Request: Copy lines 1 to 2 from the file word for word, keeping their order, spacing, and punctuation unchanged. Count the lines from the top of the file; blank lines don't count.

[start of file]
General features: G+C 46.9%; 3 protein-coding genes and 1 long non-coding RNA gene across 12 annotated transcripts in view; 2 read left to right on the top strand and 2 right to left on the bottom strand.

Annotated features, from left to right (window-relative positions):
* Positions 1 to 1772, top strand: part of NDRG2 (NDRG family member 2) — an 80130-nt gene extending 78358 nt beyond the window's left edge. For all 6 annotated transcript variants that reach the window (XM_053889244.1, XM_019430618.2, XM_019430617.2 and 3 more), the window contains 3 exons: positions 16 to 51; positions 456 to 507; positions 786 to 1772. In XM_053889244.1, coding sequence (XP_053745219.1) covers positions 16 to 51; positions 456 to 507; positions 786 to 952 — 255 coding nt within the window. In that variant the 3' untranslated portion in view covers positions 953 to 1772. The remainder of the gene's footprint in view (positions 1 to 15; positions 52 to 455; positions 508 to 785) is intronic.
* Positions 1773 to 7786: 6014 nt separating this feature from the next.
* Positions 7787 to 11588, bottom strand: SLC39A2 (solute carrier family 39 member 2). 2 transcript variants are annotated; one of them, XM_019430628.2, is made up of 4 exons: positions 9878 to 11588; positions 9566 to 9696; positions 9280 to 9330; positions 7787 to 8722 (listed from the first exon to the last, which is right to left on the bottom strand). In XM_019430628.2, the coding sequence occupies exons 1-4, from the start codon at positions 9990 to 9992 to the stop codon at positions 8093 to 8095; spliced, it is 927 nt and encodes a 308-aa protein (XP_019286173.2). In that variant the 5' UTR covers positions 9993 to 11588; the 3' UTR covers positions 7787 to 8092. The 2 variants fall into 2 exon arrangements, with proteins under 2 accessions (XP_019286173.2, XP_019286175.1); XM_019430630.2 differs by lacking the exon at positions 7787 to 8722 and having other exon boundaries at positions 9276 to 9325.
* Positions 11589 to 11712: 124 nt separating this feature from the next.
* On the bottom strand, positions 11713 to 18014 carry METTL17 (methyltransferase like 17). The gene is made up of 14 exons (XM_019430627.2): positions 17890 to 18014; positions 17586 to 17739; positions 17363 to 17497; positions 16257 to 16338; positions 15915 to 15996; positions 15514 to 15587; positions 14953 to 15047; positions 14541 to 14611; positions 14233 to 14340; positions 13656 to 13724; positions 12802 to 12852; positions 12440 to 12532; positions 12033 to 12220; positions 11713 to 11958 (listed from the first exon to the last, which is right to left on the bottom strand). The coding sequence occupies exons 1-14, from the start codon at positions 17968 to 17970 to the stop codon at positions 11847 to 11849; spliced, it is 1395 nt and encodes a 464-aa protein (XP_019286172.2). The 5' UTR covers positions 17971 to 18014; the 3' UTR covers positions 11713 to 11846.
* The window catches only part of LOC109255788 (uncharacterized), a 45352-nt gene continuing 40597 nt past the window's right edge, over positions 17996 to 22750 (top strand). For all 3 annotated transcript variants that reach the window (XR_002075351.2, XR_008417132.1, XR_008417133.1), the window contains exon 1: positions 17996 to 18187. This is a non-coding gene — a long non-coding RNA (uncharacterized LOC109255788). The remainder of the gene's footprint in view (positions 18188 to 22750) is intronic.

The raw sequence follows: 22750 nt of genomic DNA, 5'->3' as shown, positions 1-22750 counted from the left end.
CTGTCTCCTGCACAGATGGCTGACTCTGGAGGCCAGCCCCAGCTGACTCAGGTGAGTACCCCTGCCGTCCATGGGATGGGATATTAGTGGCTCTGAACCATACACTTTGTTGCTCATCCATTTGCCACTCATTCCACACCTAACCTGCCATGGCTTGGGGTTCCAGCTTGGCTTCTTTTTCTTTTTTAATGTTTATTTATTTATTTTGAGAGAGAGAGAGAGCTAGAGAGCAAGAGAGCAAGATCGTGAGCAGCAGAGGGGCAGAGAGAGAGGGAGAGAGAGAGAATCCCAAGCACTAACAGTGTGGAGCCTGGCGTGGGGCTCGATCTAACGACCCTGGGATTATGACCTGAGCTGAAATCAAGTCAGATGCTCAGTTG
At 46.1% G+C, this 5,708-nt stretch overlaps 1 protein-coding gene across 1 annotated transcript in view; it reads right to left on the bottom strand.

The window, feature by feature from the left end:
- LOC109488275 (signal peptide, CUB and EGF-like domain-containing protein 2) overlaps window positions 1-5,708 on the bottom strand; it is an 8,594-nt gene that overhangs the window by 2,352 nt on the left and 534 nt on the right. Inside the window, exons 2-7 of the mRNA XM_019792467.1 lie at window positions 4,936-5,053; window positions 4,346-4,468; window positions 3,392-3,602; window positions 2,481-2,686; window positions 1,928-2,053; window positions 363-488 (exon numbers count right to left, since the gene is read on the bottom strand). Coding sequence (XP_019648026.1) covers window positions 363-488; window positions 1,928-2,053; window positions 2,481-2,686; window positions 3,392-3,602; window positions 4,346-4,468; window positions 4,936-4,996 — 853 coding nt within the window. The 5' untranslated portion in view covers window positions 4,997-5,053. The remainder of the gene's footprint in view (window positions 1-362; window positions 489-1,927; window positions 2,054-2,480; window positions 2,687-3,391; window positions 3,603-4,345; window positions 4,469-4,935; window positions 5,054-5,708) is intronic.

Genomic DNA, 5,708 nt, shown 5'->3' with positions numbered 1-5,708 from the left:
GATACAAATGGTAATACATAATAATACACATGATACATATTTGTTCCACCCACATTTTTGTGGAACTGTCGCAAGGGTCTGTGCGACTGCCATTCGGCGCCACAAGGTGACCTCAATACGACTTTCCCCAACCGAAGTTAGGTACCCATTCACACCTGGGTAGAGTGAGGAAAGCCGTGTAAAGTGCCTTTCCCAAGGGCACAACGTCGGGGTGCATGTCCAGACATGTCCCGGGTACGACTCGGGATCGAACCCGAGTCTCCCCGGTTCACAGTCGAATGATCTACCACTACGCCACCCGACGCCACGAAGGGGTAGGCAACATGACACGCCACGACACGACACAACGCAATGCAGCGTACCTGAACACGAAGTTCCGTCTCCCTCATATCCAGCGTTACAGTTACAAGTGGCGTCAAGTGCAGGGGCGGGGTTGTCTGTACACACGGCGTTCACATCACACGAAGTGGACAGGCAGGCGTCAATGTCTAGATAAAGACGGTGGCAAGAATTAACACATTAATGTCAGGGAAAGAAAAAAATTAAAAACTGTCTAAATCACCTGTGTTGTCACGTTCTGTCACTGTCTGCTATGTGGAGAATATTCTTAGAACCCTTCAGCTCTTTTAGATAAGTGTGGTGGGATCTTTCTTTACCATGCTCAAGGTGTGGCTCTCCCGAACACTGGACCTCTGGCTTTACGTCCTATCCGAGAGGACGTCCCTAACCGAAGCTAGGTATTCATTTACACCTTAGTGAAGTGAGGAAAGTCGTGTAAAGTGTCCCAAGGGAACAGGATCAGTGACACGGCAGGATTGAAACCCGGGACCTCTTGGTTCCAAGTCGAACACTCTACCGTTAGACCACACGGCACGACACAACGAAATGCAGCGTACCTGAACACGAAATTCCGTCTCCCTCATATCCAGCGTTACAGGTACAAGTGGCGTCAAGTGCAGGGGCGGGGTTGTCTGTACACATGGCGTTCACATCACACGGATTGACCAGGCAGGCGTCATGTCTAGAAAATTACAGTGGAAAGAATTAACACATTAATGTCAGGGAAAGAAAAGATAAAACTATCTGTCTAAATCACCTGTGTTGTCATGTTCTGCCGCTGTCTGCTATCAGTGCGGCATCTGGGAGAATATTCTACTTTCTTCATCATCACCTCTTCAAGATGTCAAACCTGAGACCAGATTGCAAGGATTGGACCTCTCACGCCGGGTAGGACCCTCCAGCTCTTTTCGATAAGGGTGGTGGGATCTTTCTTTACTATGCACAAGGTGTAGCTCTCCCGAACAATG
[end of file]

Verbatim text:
General features: G+C 46.9%; 3 protein-coding genes and 1 long non-coding RNA gene across 12 annotated transcripts in view; 2 read left to right on the top strand and 2 right to left on the bottom strand.

Annotated features, from left to right (window-relative positions):